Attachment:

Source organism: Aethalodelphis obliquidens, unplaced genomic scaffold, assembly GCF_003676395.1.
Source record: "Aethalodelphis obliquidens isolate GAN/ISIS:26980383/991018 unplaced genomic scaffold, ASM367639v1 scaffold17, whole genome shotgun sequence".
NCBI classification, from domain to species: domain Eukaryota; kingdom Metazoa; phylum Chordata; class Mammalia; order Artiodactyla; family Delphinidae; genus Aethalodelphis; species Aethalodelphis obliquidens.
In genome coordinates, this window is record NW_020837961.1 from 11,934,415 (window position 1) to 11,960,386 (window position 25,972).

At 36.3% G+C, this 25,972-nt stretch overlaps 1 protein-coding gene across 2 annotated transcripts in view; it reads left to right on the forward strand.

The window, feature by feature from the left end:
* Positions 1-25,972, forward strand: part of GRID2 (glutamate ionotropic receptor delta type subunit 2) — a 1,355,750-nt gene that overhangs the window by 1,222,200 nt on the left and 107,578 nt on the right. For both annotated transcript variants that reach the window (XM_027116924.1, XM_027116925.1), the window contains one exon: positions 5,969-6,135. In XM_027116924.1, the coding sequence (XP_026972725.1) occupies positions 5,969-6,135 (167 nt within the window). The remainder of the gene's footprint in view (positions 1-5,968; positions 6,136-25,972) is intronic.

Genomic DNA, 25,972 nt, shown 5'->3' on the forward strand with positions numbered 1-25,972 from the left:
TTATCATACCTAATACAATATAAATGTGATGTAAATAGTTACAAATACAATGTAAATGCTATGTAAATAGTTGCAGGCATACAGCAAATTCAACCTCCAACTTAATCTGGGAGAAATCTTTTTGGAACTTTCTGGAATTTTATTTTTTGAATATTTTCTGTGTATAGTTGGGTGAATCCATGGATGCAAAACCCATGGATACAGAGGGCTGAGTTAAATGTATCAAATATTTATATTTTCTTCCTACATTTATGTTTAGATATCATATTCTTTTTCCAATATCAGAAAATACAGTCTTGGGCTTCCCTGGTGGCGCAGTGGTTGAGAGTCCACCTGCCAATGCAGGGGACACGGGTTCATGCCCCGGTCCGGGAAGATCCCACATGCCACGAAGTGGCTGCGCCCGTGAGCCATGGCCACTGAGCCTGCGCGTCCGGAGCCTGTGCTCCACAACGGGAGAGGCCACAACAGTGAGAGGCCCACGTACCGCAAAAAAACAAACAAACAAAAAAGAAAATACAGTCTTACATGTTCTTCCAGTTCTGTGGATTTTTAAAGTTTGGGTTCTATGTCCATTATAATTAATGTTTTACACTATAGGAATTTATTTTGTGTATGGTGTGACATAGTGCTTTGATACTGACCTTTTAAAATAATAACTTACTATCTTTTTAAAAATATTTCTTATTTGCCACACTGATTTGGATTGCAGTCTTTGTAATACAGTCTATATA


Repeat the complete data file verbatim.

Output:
Source organism: Aethalodelphis obliquidens, unplaced genomic scaffold, assembly GCF_003676395.1.
Source record: "Aethalodelphis obliquidens isolate GAN/ISIS:26980383/991018 unplaced genomic scaffold, ASM367639v1 scaffold17, whole genome shotgun sequence".
NCBI classification, from domain to species: domain Eukaryota; kingdom Metazoa; phylum Chordata; class Mammalia; order Artiodactyla; family Delphinidae; genus Aethalodelphis; species Aethalodelphis obliquidens.
In genome coordinates, this window is record NW_020837961.1 from 11,934,415 (window position 1) to 11,960,386 (window position 25,972).

At 36.3% G+C, this 25,972-nt stretch overlaps 1 protein-coding gene across 2 annotated transcripts in view; it reads left to right on the forward strand.

The window, feature by feature from the left end:
* Positions 1-25,972, forward strand: part of GRID2 (glutamate ionotropic receptor delta type subunit 2) — a 1,355,750-nt gene that overhangs the window by 1,222,200 nt on the left and 107,578 nt on the right. For both annotated transcript variants that reach the window (XM_027116924.1, XM_027116925.1), the window contains one exon: positions 5,969-6,135. In XM_027116924.1, the coding sequence (XP_026972725.1) occupies positions 5,969-6,135 (167 nt within the window). The remainder of the gene's footprint in view (positions 1-5,968; positions 6,136-25,972) is intronic.

Genomic DNA, 25,972 nt, shown 5'->3' on the forward strand with positions numbered 1-25,972 from the left:
TTATCATACCTAATACAATATAAATGTGATGTAAATAGTTACAAATACAATGTAAATGCTATGTAAATAGTTGCAGGCATACAGCAAATTCAACCTCCAACTTAATCTGGGAGAAATCTTTTTGGAACTTTCTGGAATTTTATTTTTTGAATATTTTCTGTGTATAGTTGGGTGAATCCATGGATGCAAAACCCATGGATACAGAGGGCTGAGTTAAATGTATCAAATATTTATATTTTCTTCCTACATTTATGTTTAGATATCATATTCTTTTTCCAATATCAGAAAATACAGTCTTGGGCTTCCCTGGTGGCGCAGTGGTTGAGAGTCCACCTGCCAATGCAGGGGACACGGGTTCATGCCCCGGTCCGGGAAGATCCCACATGCCACGAAGTGGCTGCGCCCGTGAGCCATGGCCACTGAGCCTGCGCGTCCGGAGCCTGTGCTCCACAACGGGAGAGGCCACAACAGTGAGAGGCCCACGTACCGCAAAAAAACAAACAAACAAAAAAGAAAATACAGTCTTACATGTTCTTCCAGTTCTGTGGATTTTTAAAGTTTGGGTTCTATGTCCATTATAATTAATGTTTTACACTATAGGAATTTATTTTGTGTATGGTGTGACATAGTGCTTTGATACTGACCTTTTAAAATAATAACTTACTATCTTTTTAAAAATATTTCTTATTTGCCACACTGATTTGGATTGCAGTCTTTGTAATACAGTCTATATA